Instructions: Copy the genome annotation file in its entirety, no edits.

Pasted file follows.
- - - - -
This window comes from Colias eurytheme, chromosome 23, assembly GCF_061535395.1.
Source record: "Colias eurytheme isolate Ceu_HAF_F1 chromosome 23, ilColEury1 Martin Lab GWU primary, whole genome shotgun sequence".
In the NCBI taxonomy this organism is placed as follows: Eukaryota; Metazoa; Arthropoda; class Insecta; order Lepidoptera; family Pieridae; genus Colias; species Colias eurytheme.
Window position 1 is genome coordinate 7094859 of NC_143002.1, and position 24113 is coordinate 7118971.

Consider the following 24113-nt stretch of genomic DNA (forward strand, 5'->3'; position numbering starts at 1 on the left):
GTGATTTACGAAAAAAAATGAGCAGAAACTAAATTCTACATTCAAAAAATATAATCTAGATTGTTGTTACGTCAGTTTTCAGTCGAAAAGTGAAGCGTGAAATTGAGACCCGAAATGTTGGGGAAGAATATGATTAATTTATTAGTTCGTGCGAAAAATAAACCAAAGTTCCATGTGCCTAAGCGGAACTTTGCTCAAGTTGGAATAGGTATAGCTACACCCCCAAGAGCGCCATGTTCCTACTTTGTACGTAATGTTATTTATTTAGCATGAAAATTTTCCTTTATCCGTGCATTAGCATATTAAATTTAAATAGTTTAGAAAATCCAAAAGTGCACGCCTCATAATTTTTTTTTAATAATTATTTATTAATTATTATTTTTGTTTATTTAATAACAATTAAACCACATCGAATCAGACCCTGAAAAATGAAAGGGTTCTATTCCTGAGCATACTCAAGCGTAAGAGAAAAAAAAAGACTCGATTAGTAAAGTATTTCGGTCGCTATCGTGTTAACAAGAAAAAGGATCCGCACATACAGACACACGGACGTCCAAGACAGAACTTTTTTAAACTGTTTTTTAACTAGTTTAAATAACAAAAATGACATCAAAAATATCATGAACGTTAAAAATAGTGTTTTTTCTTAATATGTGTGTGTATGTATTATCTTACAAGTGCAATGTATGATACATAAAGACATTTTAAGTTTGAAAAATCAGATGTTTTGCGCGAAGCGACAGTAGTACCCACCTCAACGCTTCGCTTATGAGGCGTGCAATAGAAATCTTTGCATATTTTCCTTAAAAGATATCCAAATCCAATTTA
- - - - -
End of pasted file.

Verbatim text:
This window comes from Colias eurytheme, chromosome 23, assembly GCF_061535395.1.
Source record: "Colias eurytheme isolate Ceu_HAF_F1 chromosome 23, ilColEury1 Martin Lab GWU primary, whole genome shotgun sequence".
In the NCBI taxonomy this organism is placed as follows: Eukaryota; Metazoa; Arthropoda; class Insecta; order Lepidoptera; family Pieridae; genus Colias; species Colias eurytheme.
Window position 1 is genome coordinate 7094859 of NC_143002.1, and position 24113 is coordinate 7118971.

Consider the following 24113-nt stretch of genomic DNA (forward strand, 5'->3'; position numbering starts at 1 on the left):
GTGATTTACGAAAAAAAATGAGCAGAAACTAAATTCTACATTCAAAAAATATAATCTAGATTGTTGTTACGTCAGTTTTCAGTCGAAAAGTGAAGCGTGAAATTGAGACCCGAAATGTTGGGGAAGAATATGATTAATTTATTAGTTCGTGCGAAAAATAAACCAAAGTTCCATGTGCCTAAGCGGAACTTTGCTCAAGTTGGAATAGGTATAGCTACACCCCCAAGAGCGCCATGTTCCTACTTTGTACGTAATGTTATTTATTTAGCATGAAAATTTTCCTTTATCCGTGCATTAGCATATTAAATTTAAATAGTTTAGAAAATCCAAAAGTGCACGCCTCATAATTTTTTTTTAATAATTATTTATTAATTATTATTTTTGTTTATTTAATAACAATTAAACCACATCGAATCAGACCCTGAAAAATGAAAGGGTTCTATTCCTGAGCATACTCAAGCGTAAGAGAAAAAAAAAGACTCGATTAGTAAAGTATTTCGGTCGCTATCGTGTTAACAAGAAAAAGGATCCGCACATACAGACACACGGACGTCCAAGACAGAACTTTTTTAAACTGTTTTTTAACTAGTTTAAATAACAAAAATGACATCAAAAATATCATGAACGTTAAAAATAGTGTTTTTTCTTAATATGTGTGTGTATGTATTATCTTACAAGTGCAATGTATGATACATAAAGACATTTTAAGTTTGAAAAATCAGATGTTTTGCGCGAAGCGACAGTAGTACCCACCTCAACGCTTCGCTTATGAGGCGTGCAATAGAAATCTTTGCATATTTTCCTTAAAAGATATCCAAATCCAATTTA